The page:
1826 Depot de la Marine Nautical Chart or Map of Bay of Campeche, Mexico

Carte Réduite de la Partie Méridionale du Golfe du Mexique Depuis le Cap Catoche jusqu'à Laguna Madre. - Main View

1826 Depot de la Marine Nautical Chart or Map of Bay of Campeche, Mexico


French interest in Mexico waxing.


Carte Réduite de la Partie Méridionale du Golfe du Mexique Depuis le Cap Catoche jusqu'à Laguna Madre.
  1826 (dated)     24 x 36 in (60.96 x 91.44 cm)     1 : 1500000


This is an 1826 Dépôt de la Marine nautical chart or maritime map of the Gulf Coast of Mexico. The publication of this map in France reflects renewed and growing imperial interest in the New World which would soon lead to the French Intervention in Mexico (1838 - 1839). This coast, and the Yucatan specifically were at the time among the most important and wealthy parts of Mexico - the only place in the world where sisal could be farmed from Henequen agave - the source of most the world's nautical rope until the invention of synthetics.
A Closer Look
Based upon earlier Spanish charts, coverage embraces from the Laguna Madre south to the Yucatan Peninsula. Depth soundings appear haphazardly, disappearing along the stretch of coastline in the Bay of Campeche, except for the Laguna de Términos, underscoring just how poorly this region was mapped in the early 19th century.
French Immigration to Mexico
French citizens began immigrating to Mexico as early as 1700 despite the Spanish ban on all foreign settlement in its New World colonies. French expatriates were allowed to settle in Mexico because of the Family Compact between France and Spain, signed by the two countries after French King Charles X installed his grandson Philip V, as King of Spain in 1700. Nonetheless, French immigrants to Mexico had to meet specific requirements, such as mastery of a unique and useful trade. French immigration to Mexico surged after 1821, when Mexico gained its independence. The French established colonies and encouraged settlement in Mexico, with an estimated 6,000 French expatriates living in Mexico by 1860. French citizens were increasingly unwelcome in Mexico and began complaining about their treatment. Many describe being unfairly taxed and forced to take out usurious loans, among other issues. French immigrants were moreover denied land ownership, a law that applied to all foreigners in Mexico, not just French citizens. These complaints directly influenced the First French Intervention in Mexico in 1838 - 1839 and the subsequent French invasion of 1861 - 1867, when France installed Emperor Maximilian I in Mexico. Maximilian's time as Emperor of Mexico ended in front of a Mexican firing squad.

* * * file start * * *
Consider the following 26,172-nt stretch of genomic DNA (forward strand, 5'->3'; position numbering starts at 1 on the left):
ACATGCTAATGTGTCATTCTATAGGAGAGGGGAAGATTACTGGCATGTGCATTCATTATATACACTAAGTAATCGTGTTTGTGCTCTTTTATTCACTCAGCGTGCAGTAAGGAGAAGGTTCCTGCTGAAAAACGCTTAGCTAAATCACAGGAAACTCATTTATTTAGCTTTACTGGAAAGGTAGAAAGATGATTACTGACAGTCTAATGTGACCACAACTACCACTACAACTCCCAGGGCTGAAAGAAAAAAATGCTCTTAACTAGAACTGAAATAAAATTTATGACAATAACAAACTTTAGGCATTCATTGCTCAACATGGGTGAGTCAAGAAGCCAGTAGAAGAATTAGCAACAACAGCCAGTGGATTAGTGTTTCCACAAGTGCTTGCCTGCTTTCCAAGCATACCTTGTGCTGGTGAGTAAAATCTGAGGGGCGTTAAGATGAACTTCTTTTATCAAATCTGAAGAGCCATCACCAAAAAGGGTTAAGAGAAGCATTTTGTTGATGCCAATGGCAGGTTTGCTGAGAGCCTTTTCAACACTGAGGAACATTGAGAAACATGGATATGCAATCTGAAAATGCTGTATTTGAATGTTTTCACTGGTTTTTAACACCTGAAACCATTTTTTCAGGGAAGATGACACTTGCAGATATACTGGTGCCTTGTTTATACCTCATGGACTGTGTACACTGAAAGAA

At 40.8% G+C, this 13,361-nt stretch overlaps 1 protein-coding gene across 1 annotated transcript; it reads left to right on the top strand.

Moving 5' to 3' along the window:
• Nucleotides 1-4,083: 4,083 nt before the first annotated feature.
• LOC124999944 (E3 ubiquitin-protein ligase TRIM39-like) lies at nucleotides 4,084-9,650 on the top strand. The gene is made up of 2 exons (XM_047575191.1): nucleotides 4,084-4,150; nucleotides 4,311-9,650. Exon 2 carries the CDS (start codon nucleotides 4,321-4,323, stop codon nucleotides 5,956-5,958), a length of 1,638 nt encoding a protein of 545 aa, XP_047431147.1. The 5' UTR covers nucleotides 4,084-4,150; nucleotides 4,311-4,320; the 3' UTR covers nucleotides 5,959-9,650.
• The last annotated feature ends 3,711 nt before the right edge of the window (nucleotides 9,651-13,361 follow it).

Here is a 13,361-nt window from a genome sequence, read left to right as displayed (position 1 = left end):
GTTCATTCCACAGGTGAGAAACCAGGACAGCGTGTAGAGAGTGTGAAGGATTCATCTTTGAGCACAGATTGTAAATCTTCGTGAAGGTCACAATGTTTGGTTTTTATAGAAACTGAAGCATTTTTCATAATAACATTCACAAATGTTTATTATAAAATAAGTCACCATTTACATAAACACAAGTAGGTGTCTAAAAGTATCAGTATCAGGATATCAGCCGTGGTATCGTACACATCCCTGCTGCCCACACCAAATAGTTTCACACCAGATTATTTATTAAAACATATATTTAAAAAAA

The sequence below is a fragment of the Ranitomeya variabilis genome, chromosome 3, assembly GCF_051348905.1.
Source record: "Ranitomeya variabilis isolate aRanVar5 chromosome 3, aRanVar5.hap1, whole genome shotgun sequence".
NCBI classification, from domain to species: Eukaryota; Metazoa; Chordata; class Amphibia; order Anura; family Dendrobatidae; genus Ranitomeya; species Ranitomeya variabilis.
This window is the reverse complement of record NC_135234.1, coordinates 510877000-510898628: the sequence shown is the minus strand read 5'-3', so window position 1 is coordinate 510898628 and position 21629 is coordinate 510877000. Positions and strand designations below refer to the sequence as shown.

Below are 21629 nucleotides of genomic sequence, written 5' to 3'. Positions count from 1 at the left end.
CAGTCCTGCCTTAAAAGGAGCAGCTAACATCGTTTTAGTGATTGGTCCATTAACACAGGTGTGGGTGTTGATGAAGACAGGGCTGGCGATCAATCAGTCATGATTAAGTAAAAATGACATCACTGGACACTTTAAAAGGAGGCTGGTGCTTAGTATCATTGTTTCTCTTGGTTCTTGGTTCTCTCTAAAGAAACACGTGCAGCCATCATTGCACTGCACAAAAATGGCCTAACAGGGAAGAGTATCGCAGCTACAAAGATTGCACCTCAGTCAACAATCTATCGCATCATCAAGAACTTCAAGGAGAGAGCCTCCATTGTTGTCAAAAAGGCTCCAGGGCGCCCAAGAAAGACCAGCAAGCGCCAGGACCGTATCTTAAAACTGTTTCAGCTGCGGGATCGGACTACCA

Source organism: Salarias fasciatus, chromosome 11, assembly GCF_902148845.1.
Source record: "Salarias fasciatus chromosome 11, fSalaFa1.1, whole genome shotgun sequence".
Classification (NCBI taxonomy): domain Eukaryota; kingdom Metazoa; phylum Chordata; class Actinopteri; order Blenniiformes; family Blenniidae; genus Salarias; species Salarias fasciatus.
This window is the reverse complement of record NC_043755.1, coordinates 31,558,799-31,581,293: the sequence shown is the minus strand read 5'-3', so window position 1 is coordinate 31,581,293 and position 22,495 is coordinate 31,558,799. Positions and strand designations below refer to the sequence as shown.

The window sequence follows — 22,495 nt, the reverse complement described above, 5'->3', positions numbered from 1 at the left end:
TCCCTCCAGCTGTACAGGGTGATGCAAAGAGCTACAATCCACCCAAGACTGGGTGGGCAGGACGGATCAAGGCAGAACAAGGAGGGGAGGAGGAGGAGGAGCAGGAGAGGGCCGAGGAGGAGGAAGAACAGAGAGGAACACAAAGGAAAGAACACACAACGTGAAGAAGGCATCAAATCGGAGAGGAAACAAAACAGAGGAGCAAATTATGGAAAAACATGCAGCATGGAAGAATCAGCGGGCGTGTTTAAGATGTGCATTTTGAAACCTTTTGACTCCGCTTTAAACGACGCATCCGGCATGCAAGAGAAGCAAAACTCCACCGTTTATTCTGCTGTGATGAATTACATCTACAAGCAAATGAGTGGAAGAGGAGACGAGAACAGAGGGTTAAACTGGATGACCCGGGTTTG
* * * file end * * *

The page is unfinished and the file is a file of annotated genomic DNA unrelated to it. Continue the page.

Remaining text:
Publication History and Census
This map was engraved by Jean-François Caplin with lettering by J.P. Besançon and published by the Dépôt de la Marine in 1826. An example is cataloged in OCLC and is part of the collection at the Bibliothèque nationale de France.


Dépôt des Cartes et Plans de la Marine (fl. 1720 - present), often called the Dépôt de Marine, was a French hydrographic mapping organization founded in 1720 under Charles-Hercule of Albert de Luynes (1674 - 1734). Much like the U.S. Coast Survey, the British Admiralty, and the Spanish Deposito Hydrografico, the Dépôt was initiated as a storehouse and distribution center of existing nautical and marine charts. Eventually the Dépôt initiated its own mapping activities in an attempt to improve and expand upon existing material. Some of the more prominent cartographers and hydrographers associated with the of Dépôt des Cartes were, Philippe Buache, Jacques-Nicholas Bellin, Giovanni Rizzi-Zannoni, Rigobert Bonne, and Jean Nicolas Buache. More by this mapmaker...

J.P. Besançon (fl. c. 1798 - 1835) was a French engraver who specialized in lettering. Besançon began engraving nautical charts for Charles-François Beautemps-Beaupré (August 6, 1766 - March 16, 1854) in 1802. He engraved eighty-three maps for Beautemps-Beaupré, then the hydrographer in chief, between 1802 and 1831, when he handed off the work to J.M. Hacq. Little else is known about Besançon's life and career. Learn More...

Jean-François Caplin (1779 - c. 1829) was a French engraver. He worked for the Dépôt de la Marine and the Administration des Ponts et Chuassées and created topographic maps and nautical charts. Learn More...


Very good. Exhibits wear along original fold lines. Light soiling.


OCLC 894432248.